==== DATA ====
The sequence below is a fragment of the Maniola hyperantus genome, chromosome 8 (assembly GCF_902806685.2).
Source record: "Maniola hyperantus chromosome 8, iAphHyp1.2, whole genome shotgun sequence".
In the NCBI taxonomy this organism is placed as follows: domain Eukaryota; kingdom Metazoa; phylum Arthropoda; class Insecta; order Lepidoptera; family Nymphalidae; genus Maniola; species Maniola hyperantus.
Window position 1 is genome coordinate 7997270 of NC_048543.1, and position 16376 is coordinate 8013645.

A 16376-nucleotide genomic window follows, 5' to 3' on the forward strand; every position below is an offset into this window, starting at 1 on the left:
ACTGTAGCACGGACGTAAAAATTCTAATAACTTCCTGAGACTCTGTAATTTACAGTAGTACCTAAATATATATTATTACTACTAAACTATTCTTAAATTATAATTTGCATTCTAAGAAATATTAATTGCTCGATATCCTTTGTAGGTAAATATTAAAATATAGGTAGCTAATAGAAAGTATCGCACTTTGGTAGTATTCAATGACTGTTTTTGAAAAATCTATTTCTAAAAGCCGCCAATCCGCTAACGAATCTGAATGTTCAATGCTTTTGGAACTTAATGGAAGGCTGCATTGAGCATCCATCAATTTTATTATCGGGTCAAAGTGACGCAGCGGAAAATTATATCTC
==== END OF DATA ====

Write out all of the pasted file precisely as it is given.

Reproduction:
The sequence below is a fragment of the Maniola hyperantus genome, chromosome 8 (assembly GCF_902806685.2).
Source record: "Maniola hyperantus chromosome 8, iAphHyp1.2, whole genome shotgun sequence".
In the NCBI taxonomy this organism is placed as follows: domain Eukaryota; kingdom Metazoa; phylum Arthropoda; class Insecta; order Lepidoptera; family Nymphalidae; genus Maniola; species Maniola hyperantus.
Window position 1 is genome coordinate 7997270 of NC_048543.1, and position 16376 is coordinate 8013645.

A 16376-nucleotide genomic window follows, 5' to 3' on the forward strand; every position below is an offset into this window, starting at 1 on the left:
ACTGTAGCACGGACGTAAAAATTCTAATAACTTCCTGAGACTCTGTAATTTACAGTAGTACCTAAATATATATTATTACTACTAAACTATTCTTAAATTATAATTTGCATTCTAAGAAATATTAATTGCTCGATATCCTTTGTAGGTAAATATTAAAATATAGGTAGCTAATAGAAAGTATCGCACTTTGGTAGTATTCAATGACTGTTTTTGAAAAATCTATTTCTAAAAGCCGCCAATCCGCTAACGAATCTGAATGTTCAATGCTTTTGGAACTTAATGGAAGGCTGCATTGAGCATCCATCAATTTTATTATCGGGTCAAAGTGACGCAGCGGAAAATTATATCTC